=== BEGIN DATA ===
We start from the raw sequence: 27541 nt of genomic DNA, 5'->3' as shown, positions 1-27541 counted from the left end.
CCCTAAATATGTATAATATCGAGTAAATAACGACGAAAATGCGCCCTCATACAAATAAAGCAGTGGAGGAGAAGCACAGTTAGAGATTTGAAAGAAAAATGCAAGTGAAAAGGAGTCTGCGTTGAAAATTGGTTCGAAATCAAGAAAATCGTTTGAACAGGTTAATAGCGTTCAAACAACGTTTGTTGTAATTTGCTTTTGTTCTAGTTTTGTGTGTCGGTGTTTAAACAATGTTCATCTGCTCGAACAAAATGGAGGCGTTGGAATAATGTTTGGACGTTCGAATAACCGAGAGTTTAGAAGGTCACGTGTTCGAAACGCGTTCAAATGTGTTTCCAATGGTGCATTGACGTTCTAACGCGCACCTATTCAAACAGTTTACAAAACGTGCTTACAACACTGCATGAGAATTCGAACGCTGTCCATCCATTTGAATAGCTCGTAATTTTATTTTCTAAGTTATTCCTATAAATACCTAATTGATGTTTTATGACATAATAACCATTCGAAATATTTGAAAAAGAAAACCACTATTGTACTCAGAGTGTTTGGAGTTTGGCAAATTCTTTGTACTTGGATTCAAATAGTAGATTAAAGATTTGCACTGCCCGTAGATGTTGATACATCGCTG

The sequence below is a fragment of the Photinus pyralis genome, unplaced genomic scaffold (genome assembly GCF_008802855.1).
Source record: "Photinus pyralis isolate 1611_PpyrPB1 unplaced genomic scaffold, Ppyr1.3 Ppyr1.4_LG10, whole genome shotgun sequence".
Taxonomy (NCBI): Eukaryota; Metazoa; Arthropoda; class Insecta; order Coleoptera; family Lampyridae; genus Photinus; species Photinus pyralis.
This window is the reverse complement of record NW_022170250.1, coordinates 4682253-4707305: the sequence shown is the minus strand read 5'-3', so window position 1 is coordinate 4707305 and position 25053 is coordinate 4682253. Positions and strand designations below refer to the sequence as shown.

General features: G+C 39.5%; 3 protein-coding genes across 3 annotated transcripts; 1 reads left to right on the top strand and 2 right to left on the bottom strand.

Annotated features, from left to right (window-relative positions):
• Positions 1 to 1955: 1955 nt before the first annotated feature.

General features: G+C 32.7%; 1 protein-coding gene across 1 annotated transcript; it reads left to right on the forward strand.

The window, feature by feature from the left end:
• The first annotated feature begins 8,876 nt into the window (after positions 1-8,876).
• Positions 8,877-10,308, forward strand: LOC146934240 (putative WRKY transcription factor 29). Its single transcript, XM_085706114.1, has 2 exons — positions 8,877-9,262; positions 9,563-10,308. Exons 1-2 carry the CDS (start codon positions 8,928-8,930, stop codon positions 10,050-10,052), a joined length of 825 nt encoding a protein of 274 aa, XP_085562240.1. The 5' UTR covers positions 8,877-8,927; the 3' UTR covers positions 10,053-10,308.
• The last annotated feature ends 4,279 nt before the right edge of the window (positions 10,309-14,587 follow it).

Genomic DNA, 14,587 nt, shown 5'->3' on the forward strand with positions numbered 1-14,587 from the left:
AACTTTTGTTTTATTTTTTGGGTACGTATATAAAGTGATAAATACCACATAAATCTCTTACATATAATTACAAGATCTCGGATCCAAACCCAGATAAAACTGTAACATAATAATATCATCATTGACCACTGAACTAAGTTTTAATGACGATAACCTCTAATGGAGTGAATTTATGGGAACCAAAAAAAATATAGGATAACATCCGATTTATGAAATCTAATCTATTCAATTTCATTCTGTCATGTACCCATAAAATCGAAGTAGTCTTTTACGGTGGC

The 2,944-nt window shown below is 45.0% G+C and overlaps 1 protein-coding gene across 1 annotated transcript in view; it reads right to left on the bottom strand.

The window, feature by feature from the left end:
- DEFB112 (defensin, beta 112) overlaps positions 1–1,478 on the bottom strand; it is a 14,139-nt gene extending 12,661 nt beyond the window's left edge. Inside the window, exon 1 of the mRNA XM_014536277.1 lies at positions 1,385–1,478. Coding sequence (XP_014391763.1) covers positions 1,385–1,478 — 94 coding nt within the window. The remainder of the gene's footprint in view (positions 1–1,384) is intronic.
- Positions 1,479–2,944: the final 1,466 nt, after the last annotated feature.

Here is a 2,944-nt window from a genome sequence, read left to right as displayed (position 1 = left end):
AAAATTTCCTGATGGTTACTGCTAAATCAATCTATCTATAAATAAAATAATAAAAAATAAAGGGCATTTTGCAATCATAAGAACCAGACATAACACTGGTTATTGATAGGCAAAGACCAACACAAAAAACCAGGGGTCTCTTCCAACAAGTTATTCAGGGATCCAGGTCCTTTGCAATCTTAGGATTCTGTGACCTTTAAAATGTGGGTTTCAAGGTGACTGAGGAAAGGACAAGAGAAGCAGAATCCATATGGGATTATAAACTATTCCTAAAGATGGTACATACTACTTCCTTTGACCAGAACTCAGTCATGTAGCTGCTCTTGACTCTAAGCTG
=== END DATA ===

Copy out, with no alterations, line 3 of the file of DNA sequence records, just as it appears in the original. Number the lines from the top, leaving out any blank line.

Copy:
The sequence below is a fragment of the Photinus pyralis genome, unplaced genomic scaffold (genome assembly GCF_008802855.1).